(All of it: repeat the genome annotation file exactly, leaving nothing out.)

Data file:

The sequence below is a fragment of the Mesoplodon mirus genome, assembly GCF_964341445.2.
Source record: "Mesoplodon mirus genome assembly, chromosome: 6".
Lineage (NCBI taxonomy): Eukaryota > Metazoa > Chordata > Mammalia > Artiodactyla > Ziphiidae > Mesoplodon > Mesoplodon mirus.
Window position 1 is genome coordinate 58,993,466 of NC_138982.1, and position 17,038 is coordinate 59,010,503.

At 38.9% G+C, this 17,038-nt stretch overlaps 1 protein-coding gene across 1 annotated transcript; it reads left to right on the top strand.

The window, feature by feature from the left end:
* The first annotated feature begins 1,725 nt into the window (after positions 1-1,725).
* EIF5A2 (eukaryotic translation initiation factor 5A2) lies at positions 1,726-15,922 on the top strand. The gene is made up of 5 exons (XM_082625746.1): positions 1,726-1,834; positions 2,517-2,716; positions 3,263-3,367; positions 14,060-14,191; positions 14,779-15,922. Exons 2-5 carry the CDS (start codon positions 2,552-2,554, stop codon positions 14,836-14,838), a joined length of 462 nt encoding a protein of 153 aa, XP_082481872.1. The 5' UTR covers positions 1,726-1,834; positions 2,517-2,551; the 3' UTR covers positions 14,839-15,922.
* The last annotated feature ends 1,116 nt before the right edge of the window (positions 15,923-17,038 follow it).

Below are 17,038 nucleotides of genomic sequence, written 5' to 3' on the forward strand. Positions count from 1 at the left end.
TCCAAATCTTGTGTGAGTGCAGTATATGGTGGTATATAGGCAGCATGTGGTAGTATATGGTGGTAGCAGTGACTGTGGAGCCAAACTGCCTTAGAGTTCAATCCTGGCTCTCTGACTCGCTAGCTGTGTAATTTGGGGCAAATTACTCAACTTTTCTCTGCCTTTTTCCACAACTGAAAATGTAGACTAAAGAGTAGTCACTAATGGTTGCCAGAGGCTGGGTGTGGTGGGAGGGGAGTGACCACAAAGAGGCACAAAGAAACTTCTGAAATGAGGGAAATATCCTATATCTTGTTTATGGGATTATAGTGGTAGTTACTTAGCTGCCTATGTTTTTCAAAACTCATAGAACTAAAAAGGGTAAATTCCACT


The sequence below is a fragment of the Mesoplodon mirus genome, assembly GCF_964341445.2.
Source record: "Mesoplodon mirus genome assembly, chromosome: 6".
Lineage (NCBI taxonomy): Eukaryota > Metazoa > Chordata > Mammalia > Artiodactyla > Ziphiidae > Mesoplodon > Mesoplodon mirus.
Window position 1 is genome coordinate 58,993,466 of NC_138982.1, and position 17,038 is coordinate 59,010,503.

At 38.9% G+C, this 17,038-nt stretch overlaps 1 protein-coding gene across 1 annotated transcript; it reads left to right on the top strand.

The window, feature by feature from the left end:
* The first annotated feature begins 1,725 nt into the window (after positions 1-1,725).
* EIF5A2 (eukaryotic translation initiation factor 5A2) lies at positions 1,726-15,922 on the top strand. The gene is made up of 5 exons (XM_082625746.1): positions 1,726-1,834; positions 2,517-2,716; positions 3,263-3,367; positions 14,060-14,191; positions 14,779-15,922. Exons 2-5 carry the CDS (start codon positions 2,552-2,554, stop codon positions 14,836-14,838), a joined length of 462 nt encoding a protein of 153 aa, XP_082481872.1. The 5' UTR covers positions 1,726-1,834; positions 2,517-2,551; the 3' UTR covers positions 14,839-15,922.
* The last annotated feature ends 1,116 nt before the right edge of the window (positions 15,923-17,038 follow it).

Below are 17,038 nucleotides of genomic sequence, written 5' to 3' on the forward strand. Positions count from 1 at the left end.
TCCAAATCTTGTGTGAGTGCAGTATATGGTGGTATATAGGCAGCATGTGGTAGTATATGGTGGTAGCAGTGACTGTGGAGCCAAACTGCCTTAGAGTTCAATCCTGGCTCTCTGACTCGCTAGCTGTGTAATTTGGGGCAAATTACTCAACTTTTCTCTGCCTTTTTCCACAACTGAAAATGTAGACTAAAGAGTAGTCACTAATGGTTGCCAGAGGCTGGGTGTGGTGGGAGGGGAGTGACCACAAAGAGGCACAAAGAAACTTCTGAAATGAGGGAAATATCCTATATCTTGTTTATGGGATTATAGTGGTAGTTACTTAGCTGCCTATGTTTTTCAAAACTCATAGAACTAAAAAGGGTAAATTCCACT